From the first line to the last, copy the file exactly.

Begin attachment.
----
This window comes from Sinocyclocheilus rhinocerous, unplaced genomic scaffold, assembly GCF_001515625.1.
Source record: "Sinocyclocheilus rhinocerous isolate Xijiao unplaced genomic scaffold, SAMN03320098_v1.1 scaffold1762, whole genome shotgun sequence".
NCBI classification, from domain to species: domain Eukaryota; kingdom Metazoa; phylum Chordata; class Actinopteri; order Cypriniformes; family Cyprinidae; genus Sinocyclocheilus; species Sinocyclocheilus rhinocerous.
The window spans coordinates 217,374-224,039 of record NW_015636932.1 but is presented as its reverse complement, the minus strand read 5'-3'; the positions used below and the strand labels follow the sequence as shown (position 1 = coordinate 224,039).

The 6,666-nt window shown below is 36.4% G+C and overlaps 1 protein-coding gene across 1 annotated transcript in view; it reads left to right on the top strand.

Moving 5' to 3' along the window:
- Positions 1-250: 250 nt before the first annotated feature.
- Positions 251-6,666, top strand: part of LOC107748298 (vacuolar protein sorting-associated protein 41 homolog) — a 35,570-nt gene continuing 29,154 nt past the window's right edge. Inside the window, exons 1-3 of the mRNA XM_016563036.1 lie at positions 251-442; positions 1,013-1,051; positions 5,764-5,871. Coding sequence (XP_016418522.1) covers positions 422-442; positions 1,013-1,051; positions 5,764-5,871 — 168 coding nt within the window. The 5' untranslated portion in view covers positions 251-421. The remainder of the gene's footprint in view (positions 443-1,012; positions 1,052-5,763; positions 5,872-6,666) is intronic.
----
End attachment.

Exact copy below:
This window comes from Sinocyclocheilus rhinocerous, unplaced genomic scaffold, assembly GCF_001515625.1.
Source record: "Sinocyclocheilus rhinocerous isolate Xijiao unplaced genomic scaffold, SAMN03320098_v1.1 scaffold1762, whole genome shotgun sequence".
NCBI classification, from domain to species: domain Eukaryota; kingdom Metazoa; phylum Chordata; class Actinopteri; order Cypriniformes; family Cyprinidae; genus Sinocyclocheilus; species Sinocyclocheilus rhinocerous.
The window spans coordinates 217,374-224,039 of record NW_015636932.1 but is presented as its reverse complement, the minus strand read 5'-3'; the positions used below and the strand labels follow the sequence as shown (position 1 = coordinate 224,039).

The 6,666-nt window shown below is 36.4% G+C and overlaps 1 protein-coding gene across 1 annotated transcript in view; it reads left to right on the top strand.

Moving 5' to 3' along the window:
- Positions 1-250: 250 nt before the first annotated feature.
- Positions 251-6,666, top strand: part of LOC107748298 (vacuolar protein sorting-associated protein 41 homolog) — a 35,570-nt gene continuing 29,154 nt past the window's right edge. Inside the window, exons 1-3 of the mRNA XM_016563036.1 lie at positions 251-442; positions 1,013-1,051; positions 5,764-5,871. Coding sequence (XP_016418522.1) covers positions 422-442; positions 1,013-1,051; positions 5,764-5,871 — 168 coding nt within the window. The 5' untranslated portion in view covers positions 251-421. The remainder of the gene's footprint in view (positions 443-1,012; positions 1,052-5,763; positions 5,872-6,666) is intronic.